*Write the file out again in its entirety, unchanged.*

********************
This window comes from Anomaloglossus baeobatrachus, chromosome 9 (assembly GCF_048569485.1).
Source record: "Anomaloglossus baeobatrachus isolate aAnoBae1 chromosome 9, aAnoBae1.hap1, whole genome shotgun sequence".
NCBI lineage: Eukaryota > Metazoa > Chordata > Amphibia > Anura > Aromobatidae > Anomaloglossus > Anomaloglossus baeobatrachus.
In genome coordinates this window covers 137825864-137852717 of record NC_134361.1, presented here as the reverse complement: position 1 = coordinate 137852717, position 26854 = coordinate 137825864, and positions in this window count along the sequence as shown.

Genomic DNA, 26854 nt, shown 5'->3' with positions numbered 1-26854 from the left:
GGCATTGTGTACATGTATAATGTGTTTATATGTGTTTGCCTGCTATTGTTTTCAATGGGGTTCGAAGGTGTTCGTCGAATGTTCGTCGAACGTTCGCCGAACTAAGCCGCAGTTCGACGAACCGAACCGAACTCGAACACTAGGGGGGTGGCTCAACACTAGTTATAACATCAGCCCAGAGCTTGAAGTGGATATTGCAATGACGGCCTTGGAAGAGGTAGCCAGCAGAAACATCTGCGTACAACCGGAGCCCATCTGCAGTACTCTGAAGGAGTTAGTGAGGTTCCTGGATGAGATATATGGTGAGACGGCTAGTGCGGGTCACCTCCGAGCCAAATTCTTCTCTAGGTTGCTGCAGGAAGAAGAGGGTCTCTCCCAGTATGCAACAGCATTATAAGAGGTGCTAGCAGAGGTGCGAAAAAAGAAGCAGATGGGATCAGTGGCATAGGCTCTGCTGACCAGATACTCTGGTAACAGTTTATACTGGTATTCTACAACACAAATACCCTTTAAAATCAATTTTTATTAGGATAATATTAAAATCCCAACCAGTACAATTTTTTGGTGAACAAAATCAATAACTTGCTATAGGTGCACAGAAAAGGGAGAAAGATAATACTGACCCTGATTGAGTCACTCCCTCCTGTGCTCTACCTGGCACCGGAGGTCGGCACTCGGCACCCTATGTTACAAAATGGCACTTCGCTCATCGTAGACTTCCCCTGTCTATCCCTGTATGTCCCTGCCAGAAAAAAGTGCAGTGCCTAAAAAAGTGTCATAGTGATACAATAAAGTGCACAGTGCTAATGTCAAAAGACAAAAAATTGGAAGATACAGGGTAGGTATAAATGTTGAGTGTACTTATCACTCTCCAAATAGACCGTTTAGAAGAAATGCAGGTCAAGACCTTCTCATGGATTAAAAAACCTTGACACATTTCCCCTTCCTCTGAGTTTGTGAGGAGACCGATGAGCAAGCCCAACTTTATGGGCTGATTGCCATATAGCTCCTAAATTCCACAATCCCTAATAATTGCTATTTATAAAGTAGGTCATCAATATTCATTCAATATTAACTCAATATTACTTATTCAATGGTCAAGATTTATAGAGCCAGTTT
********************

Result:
This window comes from Anomaloglossus baeobatrachus, chromosome 9 (assembly GCF_048569485.1).
Source record: "Anomaloglossus baeobatrachus isolate aAnoBae1 chromosome 9, aAnoBae1.hap1, whole genome shotgun sequence".
NCBI lineage: Eukaryota > Metazoa > Chordata > Amphibia > Anura > Aromobatidae > Anomaloglossus > Anomaloglossus baeobatrachus.
In genome coordinates this window covers 137825864-137852717 of record NC_134361.1, presented here as the reverse complement: position 1 = coordinate 137852717, position 26854 = coordinate 137825864, and positions in this window count along the sequence as shown.

Genomic DNA, 26854 nt, shown 5'->3' with positions numbered 1-26854 from the left:
GGCATTGTGTACATGTATAATGTGTTTATATGTGTTTGCCTGCTATTGTTTTCAATGGGGTTCGAAGGTGTTCGTCGAATGTTCGTCGAACGTTCGCCGAACTAAGCCGCAGTTCGACGAACCGAACCGAACTCGAACACTAGGGGGGTGGCTCAACACTAGTTATAACATCAGCCCAGAGCTTGAAGTGGATATTGCAATGACGGCCTTGGAAGAGGTAGCCAGCAGAAACATCTGCGTACAACCGGAGCCCATCTGCAGTACTCTGAAGGAGTTAGTGAGGTTCCTGGATGAGATATATGGTGAGACGGCTAGTGCGGGTCACCTCCGAGCCAAATTCTTCTCTAGGTTGCTGCAGGAAGAAGAGGGTCTCTCCCAGTATGCAACAGCATTATAAGAGGTGCTAGCAGAGGTGCGAAAAAAGAAGCAGATGGGATCAGTGGCATAGGCTCTGCTGACCAGATACTCTGGTAACAGTTTATACTGGTATTCTACAACACAAATACCCTTTAAAATCAATTTTTATTAGGATAATATTAAAATCCCAACCAGTACAATTTTTTGGTGAACAAAATCAATAACTTGCTATAGGTGCACAGAAAAGGGAGAAAGATAATACTGACCCTGATTGAGTCACTCCCTCCTGTGCTCTACCTGGCACCGGAGGTCGGCACTCGGCACCCTATGTTACAAAATGGCACTTCGCTCATCGTAGACTTCCCCTGTCTATCCCTGTATGTCCCTGCCAGAAAAAAGTGCAGTGCCTAAAAAAGTGTCATAGTGATACAATAAAGTGCACAGTGCTAATGTCAAAAGACAAAAAATTGGAAGATACAGGGTAGGTATAAATGTTGAGTGTACTTATCACTCTCCAAATAGACCGTTTAGAAGAAATGCAGGTCAAGACCTTCTCATGGATTAAAAAACCTTGACACATTTCCCCTTCCTCTGAGTTTGTGAGGAGACCGATGAGCAAGCCCAACTTTATGGGCTGATTGCCATATAGCTCCTAAATTCCACAATCCCTAATAATTGCTATTTATAAAGTAGGTCATCAATATTCATTCAATATTAACTCAATATTACTTATTCAATGGTCAAGATTTATAGAGCCAGTTT